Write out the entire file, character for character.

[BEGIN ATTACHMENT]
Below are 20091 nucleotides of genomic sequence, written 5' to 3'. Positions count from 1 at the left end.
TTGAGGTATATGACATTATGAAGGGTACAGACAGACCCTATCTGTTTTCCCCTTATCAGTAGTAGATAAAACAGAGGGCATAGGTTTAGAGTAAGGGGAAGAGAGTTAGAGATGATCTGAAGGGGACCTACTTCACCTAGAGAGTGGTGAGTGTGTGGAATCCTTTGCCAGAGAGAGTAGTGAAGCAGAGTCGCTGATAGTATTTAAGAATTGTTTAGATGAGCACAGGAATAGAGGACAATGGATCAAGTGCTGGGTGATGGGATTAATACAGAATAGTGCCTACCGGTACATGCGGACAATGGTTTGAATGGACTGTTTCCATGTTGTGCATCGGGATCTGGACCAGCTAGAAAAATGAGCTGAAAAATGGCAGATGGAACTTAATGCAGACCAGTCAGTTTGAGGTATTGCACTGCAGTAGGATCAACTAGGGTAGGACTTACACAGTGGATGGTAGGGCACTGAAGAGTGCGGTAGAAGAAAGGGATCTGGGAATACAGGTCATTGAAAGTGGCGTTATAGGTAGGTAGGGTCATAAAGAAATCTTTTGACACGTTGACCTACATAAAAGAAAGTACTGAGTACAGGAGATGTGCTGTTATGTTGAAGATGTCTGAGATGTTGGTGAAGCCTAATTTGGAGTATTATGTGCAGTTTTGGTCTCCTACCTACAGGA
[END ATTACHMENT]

Below are 20091 nucleotides of genomic sequence, written 5' to 3'. Positions count from 1 at the left end.
TTGAGGTATATGACATTATGAAGGGTACAGACAGACCCTATCTGTTTTCCCCTTATCAGTAGTAGATAAAACAGAGGGCATAGGTTTAGAGTAAGGGGAAGAGAGTTAGAGATGATCTGAAGGGGACCTACTTCACCTAGAGAGTGGTGAGTGTGTGGAATCCTTTGCCAGAGAGAGTAGTGAAGCAGAGTCGCTGATAGTATTTAAGAATTGTTTAGATGAGCACAGGAATAGAGGACAATGGATCAAGTGCTGGGTGATGGGATTAATACAGAATAGTGCCTACCGGTACATGCGGACAATGGTTTGAATGGACTGTTTCCATGTTGTGCATCGGGATCTGGACCAGCTAGAAAAATGAGCTGAAAAATGGCAGATGGAACTTAATGCAGACCAGTCAGTTTGAGGTATTGCACTGCAGTAGGATCAACTAGGGTAGGACTTACACAGTGGATGGTAGGGCACTGAAGAGTGCGGTAGAAGAAAGGGATCTGGGAATACAGGTCATTGAAAGTGGCGTTATAGGTAGGTAGGGTCATAAAGAAATCTTTTGACACGTTGACCTACATAAAAGAAAGTACTGAGTACAGGAGATGTGCTGTTATGTTGAAGATGTCTGAGATGTTGGTGAAGCCTAATTTGGAGTATTATGTGCAGTTTTGGTCTCCTACCTACAGGA